We haven't heard much about Greg Monroe and the Detroit Pistons recently, but that doesn't mean the situation is any closer to a resolution. According to a recent podcast appearance from Yahoo! Sports' Adrian Wojnarowski, passed on from Detroit Bad Boys, Monroe and the team have been working to put together a sign-and-trade deal.
He also indicated that Monroe would prefer to play elsewhere, if everything else is even:
Detroit has tried to help him with some sign-and-trade possibilities around the league. Monroe doesn’t really have a great interest in going back and playing with the Pistons. But if they’re going to move him in a sign-and-trade, they’ve got to get value for him. And they’ve got to get back some significant players, some significant talent, to compensate for that loss. They haven’t been able to find a deal for him.
The Pistons and Monroe are in a tough situation right now, since the big man is clearly deserving of a max contract in today's market but Detroit, for whatever reason, won't pay out. That's understandably led to some tension between the two sides, especially given the huge money Josh Smith received from the team last offseason.
Monroe has already asked that Smith be traded, and the Pistons reportedly spoke to the Kings at length on that front, but a deal didn't come together. If Monroe really wants out, a sign-and-trade does appear to be the only way to do it, since nobody is extending a big offer sheet at this point in the summer.
Could Monroe really be forcing his way out out of the Motor City?
Why this makes sense
Monroe has been one of the best young big men in the league over the past few years, but Detroit has never quite treated him like a franchise player. Between the drafting of Andre Drummond and the Smith signing, Monroe always felt like the third banana in the Pistons' dream frontcourt.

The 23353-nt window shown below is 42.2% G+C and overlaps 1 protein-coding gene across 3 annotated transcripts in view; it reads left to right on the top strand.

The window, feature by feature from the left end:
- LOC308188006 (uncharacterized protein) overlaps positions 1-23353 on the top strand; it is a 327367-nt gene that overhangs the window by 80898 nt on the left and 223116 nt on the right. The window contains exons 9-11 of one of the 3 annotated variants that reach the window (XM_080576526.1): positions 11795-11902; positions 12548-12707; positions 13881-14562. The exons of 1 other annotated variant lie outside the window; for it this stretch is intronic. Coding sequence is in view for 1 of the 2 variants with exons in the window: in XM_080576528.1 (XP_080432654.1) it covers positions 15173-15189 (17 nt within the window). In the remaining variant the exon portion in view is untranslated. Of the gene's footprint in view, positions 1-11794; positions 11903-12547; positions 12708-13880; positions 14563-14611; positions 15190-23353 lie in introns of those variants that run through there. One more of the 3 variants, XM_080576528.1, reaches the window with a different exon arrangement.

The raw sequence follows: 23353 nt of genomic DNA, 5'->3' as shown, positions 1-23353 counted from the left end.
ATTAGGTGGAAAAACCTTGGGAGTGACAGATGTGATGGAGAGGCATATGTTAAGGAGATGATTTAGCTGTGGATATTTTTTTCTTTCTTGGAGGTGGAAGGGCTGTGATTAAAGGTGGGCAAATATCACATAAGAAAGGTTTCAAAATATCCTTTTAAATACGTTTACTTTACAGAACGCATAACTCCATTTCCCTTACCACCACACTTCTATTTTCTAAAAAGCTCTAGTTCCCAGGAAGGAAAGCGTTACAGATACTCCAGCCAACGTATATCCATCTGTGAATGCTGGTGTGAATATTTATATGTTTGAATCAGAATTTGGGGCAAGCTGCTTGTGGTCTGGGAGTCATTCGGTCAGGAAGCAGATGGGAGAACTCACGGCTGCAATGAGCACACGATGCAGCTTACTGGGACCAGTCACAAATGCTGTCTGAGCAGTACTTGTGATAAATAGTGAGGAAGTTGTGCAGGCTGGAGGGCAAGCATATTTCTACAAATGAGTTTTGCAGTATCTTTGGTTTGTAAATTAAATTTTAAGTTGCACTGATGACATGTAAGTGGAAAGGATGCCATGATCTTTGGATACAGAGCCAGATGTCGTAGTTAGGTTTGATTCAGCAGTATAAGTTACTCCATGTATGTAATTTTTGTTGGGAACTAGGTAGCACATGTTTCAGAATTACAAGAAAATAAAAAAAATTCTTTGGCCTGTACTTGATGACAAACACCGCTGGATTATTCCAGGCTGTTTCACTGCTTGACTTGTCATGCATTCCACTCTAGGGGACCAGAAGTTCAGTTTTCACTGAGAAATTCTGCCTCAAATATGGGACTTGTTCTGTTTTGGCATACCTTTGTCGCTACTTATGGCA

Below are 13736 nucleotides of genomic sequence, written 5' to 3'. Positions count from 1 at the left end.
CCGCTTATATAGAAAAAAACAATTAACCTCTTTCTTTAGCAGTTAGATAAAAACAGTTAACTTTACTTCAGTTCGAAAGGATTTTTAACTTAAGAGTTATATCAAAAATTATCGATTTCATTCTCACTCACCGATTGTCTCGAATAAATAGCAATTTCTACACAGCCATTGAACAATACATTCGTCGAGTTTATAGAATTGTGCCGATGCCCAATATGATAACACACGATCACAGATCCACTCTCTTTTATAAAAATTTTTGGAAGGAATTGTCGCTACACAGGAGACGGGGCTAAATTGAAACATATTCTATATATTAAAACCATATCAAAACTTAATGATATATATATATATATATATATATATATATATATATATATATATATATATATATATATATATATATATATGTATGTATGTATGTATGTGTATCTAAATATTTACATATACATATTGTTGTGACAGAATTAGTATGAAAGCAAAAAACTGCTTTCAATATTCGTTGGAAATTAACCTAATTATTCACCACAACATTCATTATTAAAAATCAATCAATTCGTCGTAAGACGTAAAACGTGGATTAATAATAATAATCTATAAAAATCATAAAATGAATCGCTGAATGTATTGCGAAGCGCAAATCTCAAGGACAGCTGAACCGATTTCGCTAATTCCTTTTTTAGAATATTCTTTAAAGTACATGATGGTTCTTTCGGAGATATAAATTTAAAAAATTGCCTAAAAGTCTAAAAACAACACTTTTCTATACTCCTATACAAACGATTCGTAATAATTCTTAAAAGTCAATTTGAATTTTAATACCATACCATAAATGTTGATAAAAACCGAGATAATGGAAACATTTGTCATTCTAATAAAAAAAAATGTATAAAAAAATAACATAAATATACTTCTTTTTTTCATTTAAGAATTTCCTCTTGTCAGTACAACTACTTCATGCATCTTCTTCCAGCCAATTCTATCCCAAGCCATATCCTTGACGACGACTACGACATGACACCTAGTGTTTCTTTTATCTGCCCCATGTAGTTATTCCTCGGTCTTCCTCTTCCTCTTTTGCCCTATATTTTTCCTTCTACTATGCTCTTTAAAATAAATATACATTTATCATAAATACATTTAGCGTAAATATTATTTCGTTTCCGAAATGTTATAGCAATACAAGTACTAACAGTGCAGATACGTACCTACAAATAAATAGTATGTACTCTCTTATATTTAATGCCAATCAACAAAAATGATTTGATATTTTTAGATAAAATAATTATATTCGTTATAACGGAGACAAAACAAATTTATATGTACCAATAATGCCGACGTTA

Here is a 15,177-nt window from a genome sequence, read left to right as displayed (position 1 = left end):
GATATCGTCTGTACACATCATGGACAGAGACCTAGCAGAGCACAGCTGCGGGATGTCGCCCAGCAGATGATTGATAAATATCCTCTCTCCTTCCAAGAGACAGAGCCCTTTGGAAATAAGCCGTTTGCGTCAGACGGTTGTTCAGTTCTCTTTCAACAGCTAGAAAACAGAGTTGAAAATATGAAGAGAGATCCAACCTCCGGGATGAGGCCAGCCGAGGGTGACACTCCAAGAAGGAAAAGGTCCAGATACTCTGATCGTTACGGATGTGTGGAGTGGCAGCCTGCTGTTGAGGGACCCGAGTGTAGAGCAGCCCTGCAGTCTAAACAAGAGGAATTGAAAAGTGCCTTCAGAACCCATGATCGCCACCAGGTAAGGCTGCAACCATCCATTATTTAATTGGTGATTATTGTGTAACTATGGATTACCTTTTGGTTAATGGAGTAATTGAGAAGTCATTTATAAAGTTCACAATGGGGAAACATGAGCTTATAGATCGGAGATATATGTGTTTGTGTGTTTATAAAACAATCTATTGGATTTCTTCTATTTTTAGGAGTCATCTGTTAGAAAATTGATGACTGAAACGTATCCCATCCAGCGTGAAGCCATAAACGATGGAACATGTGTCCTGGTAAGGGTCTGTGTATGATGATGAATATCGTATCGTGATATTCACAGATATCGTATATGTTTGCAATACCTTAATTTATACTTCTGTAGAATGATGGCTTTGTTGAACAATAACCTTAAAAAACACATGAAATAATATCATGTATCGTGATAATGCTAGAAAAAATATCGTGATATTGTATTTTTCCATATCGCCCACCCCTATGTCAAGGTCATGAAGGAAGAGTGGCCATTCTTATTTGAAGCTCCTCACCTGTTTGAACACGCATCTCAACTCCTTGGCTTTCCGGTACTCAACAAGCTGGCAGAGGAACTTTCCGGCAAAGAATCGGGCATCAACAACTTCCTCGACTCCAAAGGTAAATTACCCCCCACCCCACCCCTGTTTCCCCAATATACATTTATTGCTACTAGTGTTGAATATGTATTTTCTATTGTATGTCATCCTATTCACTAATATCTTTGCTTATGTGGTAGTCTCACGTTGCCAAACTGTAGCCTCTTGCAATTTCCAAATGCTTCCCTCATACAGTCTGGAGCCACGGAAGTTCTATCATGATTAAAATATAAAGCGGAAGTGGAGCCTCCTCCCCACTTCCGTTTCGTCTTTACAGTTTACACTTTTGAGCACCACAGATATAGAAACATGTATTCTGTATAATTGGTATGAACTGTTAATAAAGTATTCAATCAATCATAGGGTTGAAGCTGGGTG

This summer has only intensified speculation that Detroit isn't entirely enamored with Monroe. Not only has the team avoided offering him a max-level deal this offseason, potentially leaving him to take a one-year deal entering next season, but it's failed to address the clear issues with the personnel already in house.
As we saw last season, a frontline of Smith, Monroe and Drummond simply isn't going to work. Smith doesn't have the necessary skills to fit at the three, and the group just generally looked out of sync despite having 80-plus games to figure things out.
Monroe has reasons to be frustrated, both on the court and off of it.
Why this doesn't make sense
Where exactly is Monroe going to go? Most teams don't have the available cap space for a lucrative offer sheet at this point in the offseason, and possible sign-and-trades haven't coalesced into serious discussions yet. Monroe might want out of Detroit, but it takes two to tango and he's lacking an obvious dancing partner.
During the podcast interview, Wojnarowski mentioned the Hawks, Suns and Trail Blazers as teams that showed interest this summer, but then he added the kicker:
"Those teams moved on, and they realized – again, they could have signed Monroe to an offer sheet, but Detroit would have likely matched it, and they weren’t just going to let him leave for nothing."
Teams could've pressured the Pistons with offer sheets earlier this offseason, but they opted not to because of the high odds of Detroit matching. That's always made a sign-and-trade the more likely option, but then you're talking about giving up potentially significant assets in addition to a max-level deal for Monroe.
Ultimately, given the relative price tags for different teams, the Pistons have long been positioned as his most obvious destination.
The Pistons and Monroe clearly have some issues to work out, both basketball-wise and contractually. Entering next season on a lame duck one-year deal probably isn't ideal for either side, but it's possible if Monroe is truly set on leaving Detroit as soon as he can.
However, the lack of possible suitors for the big man leaves a major question mark over the entire situation, and makes it difficult to imagine a resolution where he's not a Piston. While the two sides might be frustrated right now, we'll peg the odds of Monroe leaving this offseason at 2 out of 10.